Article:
LK: First of all, I’d like to thank Juliette Terzieff for hosting the Tattered tour today because a young adult novel is a little off the grid for her normal topics. Although, once Katie gets started I think you’ll see it’s a much better fit than what you might think. One random selected commenter will win a paperback copy of Misfit McCabe along with Prince of Wolves by Dave Gross. To be entered for consideration for the Kindle grand prize comment and either Like Juliette’s Facebook page, follow her on Twitter (@jterzieff), or become a member of the Zombie Survival Crew.
Tattered is the third novel in the heartwarming young adult series, Misfit McCabe. A little about the book:
What do Sunday afternoon court proceedings, cheerleader tryouts, and a book burning have in common? Katie McCabe is back in action.
After her nemesis Harvey is found guilty and sentenced to community service, Katie wants to believe her troubles are over, but Harvey won’t rest until he gets revenge. When blackmail rears its ugly head, she’s caught between friends and enemies putting her growing relationship with Tom at stake. Books go up in flames and Katie’s world rains down in tatters.
Juliette and I have been friends for a while now. We met through twitter and have become friends through a whirlwind of crazy, but now I’d like to introduce Katie McCabe, the fourteen-year-old main character of Tattered.
Katie: Hi! Ummm… I didn’t realize it was going to be this intimidating… Wow. You’ve done so many things. Not only that, but I hear that you are ready to fight zombies. That takes some guts. But I guess if you’re passionate about something, you just go out and do something about it. And I heard that what it’s really about is being prepared for whatever comes along. *whispers* Zombies kinda scare me. *clears throat*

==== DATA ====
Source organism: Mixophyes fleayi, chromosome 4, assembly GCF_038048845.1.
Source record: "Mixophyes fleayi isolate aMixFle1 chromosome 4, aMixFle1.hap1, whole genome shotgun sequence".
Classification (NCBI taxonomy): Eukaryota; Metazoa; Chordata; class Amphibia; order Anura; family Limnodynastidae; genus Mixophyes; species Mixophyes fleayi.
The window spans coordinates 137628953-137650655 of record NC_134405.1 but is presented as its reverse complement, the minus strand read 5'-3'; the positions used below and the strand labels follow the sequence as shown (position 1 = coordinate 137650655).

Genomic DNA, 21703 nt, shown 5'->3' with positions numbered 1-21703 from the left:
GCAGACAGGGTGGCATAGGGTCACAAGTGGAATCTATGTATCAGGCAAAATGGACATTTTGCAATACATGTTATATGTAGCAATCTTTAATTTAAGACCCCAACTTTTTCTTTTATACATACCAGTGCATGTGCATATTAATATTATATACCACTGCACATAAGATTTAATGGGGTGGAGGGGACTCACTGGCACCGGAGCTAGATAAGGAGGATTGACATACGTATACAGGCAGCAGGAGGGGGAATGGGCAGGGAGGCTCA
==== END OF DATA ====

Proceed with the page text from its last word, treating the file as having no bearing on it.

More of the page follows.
Anyway, I guess I understand because I feel pretty strong about censorship. As a teenager, every day it seems like someone is deciding what I should or shouldn’t read. And it makes me angry. The people in my town recently went nuts and tried to take half the books out of the school library. Well, maybe that’s an exaggeration, but it was a bunch. Then they did the same thing at the public library! Why should someone who doesn’t even know me make decisions about what I can handle between the pages of a book? I recently read about a book which had been banned for an ENTIRE country — can you believe that? But actually, censorship goes beyond controlling what a person can read, or watch, or see… in some ways it denies us the right to prepare.
Books give us a safe environment to experience things outside of what we might normally experience. I think that’s what drives me the craziest. That people don’t understand that I can read about an experience in a book and while it may be tough to stomach sometimes because it’s a rough situation, I can learn from it without having to go through the experience in real life. The books which are banned are usually things which have dark topics: rape, incest, drugs, violence. Isn’t it better that I meet those things between the covers of a book for the first time rather than in real life? Maybe, just maybe, I might be able to avoid a situation like that because of something I’ve read in a book, or if I can’t, maybe I will be comforted by knowing I’m not the only one to experience it.
*sheepish grin* I guess I got a little carried away. Thanks for allowing me to come and talk about something I care about.
LK: Put the puzzle below together for part of the code to receive a free Misfit McCabe ebook. And make sure you visit Heather McCorkle on tomorrow’s stop on the tour. And for all details on the tour, the prizes, and the stops, please visit Griffie World.